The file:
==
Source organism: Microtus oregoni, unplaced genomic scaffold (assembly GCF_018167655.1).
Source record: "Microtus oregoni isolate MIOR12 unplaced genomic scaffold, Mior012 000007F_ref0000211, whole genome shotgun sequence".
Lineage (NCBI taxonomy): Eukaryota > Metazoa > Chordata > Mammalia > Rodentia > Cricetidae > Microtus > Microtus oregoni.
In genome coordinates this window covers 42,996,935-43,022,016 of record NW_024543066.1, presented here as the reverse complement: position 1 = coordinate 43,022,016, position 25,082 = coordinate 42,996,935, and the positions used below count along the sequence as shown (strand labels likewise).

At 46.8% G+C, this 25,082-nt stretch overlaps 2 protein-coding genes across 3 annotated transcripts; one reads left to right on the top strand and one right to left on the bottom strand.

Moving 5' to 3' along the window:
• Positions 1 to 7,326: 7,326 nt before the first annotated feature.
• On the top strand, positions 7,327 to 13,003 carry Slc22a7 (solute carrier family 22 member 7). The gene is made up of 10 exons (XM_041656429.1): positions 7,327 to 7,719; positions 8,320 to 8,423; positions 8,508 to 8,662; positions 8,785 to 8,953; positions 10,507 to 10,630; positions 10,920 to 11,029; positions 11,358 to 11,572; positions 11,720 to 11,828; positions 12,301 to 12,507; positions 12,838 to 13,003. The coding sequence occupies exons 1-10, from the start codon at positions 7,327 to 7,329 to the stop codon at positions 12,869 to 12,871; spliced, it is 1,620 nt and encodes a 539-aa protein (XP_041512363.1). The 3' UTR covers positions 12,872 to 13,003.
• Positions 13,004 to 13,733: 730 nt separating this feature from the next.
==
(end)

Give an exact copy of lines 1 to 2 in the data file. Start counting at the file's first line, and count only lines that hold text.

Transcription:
Source organism: Microtus oregoni, unplaced genomic scaffold (assembly GCF_018167655.1).
Source record: "Microtus oregoni isolate MIOR12 unplaced genomic scaffold, Mior012 000007F_ref0000211, whole genome shotgun sequence".